but the fact is that i'm infected with the cynicism bug myself and i understand the urge to denigrate what's been achieved. after all, we are numb to the bombast of politicians, operating as they do within a hugely corrupt, money-driven system. (lest we get too wrapped up in the romance of obama, look at how much money was collected and spent by his campaign.) the largest voter turnout since 1908 amounted to about 64% of the registered electorate, a proportion that should be embarrassing in a functioning democracy. and we all know what happens to the lofty ideals of leader-figures once they actually has to take over the business of government. (americans take note: google pierre trudeau if you want a glimpse of what your future may look like.) a friend recently ridiculed me for what he perceived as a naive belief in the democratic system at all. while he might be one of the few to voice it in exactly that way, i don't think that his opinion is unusual. i think that it reflects the esteem in which the system is usually held.

besides, it's a foregone conclusion that obama will fail to live up to the almost messianic expectations that have been set for him. no one could live up to them. something will always go wrong and nay-sayers from all over the political spectrum will be able to nod sagaciously and say "you see?" with raised eyebrows. therein lies the comfort of being a cynic. if you don't believe in anything, you can't ever be wrong.

the changes that he will be able to make (and i'm giving him the benefit of the doubt there by assuming that he'll stick to his word and try to make the changes he's promised) will be marginal. their effect may not be visible for a long time and there will be resistance to them, which will limit their effectiveness over both the short and long term. author susan faludi, in her book "backlash" likens the progress of feminism to a slightly inclined coil; the euphoria of breakthroughs is normally followed by a period of "clawback" where many of those gains are lost, yet, over time, things gradually improve. it's a compelling metaphor and not just for feminism.

the simpsons episode i mentioned earlier ends with lisa being vindicated. the skeleton, predictably, is proven to be the most flagitious sort of fake and the people of springfield are made to look ridiculous. therein lies the danger of the leap of faith- take them too eagerly or too often and you will likely end up looking like a complete fool. but the down side of never allowing yourself to believe, is the sort of malaise i've mentioned. you need the mad, jubilant excitement of short term gains in order to ensure even modest progress over the long-term. without that, you get a flat line.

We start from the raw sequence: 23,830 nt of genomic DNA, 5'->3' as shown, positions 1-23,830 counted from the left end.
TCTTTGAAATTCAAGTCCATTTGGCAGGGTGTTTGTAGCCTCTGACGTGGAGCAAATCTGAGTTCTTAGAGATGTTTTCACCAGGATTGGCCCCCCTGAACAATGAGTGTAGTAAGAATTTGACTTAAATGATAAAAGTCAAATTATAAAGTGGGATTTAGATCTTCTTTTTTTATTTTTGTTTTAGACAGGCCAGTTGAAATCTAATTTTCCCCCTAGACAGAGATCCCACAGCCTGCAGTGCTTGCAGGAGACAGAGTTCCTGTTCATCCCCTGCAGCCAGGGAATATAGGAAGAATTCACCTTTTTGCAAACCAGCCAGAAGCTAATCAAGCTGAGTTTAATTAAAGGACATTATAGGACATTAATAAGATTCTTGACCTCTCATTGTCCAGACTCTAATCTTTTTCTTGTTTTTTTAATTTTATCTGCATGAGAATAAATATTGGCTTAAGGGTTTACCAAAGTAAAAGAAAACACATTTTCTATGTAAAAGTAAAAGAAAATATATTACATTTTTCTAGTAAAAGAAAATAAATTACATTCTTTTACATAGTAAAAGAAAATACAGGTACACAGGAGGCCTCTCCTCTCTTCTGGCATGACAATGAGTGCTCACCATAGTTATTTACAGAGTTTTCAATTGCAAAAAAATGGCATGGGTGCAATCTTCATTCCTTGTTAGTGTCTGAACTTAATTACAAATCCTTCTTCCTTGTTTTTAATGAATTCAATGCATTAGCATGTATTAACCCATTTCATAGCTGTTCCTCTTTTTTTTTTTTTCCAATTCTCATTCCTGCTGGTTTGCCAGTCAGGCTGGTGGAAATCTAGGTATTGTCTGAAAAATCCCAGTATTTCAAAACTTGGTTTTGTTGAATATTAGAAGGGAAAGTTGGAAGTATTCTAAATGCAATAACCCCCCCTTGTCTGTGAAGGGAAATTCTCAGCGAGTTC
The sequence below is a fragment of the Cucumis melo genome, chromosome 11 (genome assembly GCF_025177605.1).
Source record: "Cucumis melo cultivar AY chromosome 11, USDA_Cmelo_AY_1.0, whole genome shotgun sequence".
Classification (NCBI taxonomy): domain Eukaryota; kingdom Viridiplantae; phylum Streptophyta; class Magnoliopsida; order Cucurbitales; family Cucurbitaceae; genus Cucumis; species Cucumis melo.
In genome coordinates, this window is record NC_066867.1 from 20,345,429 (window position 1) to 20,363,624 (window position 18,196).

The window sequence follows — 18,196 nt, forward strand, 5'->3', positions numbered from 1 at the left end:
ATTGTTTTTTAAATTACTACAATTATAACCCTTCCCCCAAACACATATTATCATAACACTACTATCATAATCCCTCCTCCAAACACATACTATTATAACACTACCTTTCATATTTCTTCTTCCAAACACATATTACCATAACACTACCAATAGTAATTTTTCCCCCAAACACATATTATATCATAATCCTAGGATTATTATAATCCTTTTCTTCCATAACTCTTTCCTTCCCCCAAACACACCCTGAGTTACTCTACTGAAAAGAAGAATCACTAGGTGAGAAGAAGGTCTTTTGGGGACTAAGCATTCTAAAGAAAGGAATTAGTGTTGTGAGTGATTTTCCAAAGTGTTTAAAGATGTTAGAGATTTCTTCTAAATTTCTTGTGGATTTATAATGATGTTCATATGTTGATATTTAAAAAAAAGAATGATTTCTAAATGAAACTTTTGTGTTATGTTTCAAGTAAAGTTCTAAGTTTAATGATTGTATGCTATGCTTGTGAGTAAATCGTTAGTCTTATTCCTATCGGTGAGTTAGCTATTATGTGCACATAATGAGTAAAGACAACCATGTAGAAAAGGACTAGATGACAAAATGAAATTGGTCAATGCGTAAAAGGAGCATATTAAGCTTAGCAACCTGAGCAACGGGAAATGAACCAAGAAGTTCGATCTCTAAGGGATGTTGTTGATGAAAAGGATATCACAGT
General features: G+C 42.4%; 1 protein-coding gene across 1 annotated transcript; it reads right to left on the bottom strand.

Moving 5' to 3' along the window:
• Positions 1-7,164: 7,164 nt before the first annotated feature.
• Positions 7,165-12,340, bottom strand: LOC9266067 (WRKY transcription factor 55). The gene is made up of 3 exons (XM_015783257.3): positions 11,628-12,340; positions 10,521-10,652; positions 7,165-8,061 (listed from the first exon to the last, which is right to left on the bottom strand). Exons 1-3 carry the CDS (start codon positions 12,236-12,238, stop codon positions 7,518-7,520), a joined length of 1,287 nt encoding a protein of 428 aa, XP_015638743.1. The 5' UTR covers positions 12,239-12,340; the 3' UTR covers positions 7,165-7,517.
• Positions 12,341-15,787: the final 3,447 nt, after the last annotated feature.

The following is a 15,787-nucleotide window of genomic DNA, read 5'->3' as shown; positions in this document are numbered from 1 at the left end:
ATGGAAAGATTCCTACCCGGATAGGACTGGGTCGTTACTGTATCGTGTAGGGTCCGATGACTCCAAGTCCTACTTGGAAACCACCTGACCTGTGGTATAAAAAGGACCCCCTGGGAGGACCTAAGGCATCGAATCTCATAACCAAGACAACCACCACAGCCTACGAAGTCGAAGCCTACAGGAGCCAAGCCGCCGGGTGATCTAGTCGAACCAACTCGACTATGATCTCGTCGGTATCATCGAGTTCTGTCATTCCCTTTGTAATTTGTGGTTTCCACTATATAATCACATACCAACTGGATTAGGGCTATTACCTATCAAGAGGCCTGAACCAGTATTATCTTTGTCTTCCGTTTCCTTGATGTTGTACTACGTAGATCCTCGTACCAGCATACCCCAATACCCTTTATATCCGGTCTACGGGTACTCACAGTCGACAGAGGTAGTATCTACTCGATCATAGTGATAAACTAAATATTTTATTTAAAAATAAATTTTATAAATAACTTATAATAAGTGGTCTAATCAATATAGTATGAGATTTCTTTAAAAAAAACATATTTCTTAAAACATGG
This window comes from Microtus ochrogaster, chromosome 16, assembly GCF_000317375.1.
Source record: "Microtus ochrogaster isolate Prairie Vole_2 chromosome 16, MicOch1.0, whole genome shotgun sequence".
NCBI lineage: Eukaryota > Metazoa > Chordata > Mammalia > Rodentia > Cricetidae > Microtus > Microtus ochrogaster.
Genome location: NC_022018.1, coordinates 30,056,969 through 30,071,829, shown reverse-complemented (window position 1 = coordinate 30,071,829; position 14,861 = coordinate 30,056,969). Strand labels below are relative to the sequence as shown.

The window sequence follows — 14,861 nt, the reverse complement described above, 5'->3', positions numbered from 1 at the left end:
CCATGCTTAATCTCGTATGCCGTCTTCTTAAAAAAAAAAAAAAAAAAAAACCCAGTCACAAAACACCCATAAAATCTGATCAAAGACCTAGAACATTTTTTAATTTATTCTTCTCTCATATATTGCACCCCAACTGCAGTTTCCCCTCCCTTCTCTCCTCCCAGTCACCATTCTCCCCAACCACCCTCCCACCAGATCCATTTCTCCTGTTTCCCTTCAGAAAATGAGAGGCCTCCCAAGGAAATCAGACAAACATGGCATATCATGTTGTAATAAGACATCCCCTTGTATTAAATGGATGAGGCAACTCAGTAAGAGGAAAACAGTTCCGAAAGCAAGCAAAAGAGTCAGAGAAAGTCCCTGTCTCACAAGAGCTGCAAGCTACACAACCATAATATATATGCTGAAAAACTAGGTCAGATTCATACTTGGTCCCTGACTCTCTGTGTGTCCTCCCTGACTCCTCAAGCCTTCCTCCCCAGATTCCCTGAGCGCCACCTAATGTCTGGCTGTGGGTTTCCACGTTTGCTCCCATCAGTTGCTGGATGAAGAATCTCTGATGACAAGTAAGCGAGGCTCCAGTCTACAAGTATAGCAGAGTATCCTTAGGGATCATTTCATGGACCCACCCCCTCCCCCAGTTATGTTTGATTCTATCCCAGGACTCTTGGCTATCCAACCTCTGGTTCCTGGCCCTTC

so the good news for this nation of cynics (mine) is that we'll almost certainly be vindicated. there will be disappointments and things will get worse. but it's kind of a hollow victory. like marge, i feel sorry for us.

1 comment:

Aaron Fenwick said...

Well as Jon Stewart said a few months ago; "Please let it be a sex scandal", after putting forward the idea that Obama must have some dark secret...

I was honestly surprised at how excited people down here in the land of Oz were with Obama's rise. It may be because we, over the last 30 years at least, seem follow the US just a little in political trends. (Though we had our own Palin quite a few years back)Maybe it gives hope to the possibility of having one of our own?
I found myself remarkably uncynical, even if I do feel that Australia's great political "revolution" last year (the end of a decade of conservative rule) has ended up as being quite disappointing so far...
You sometime surprise yourself.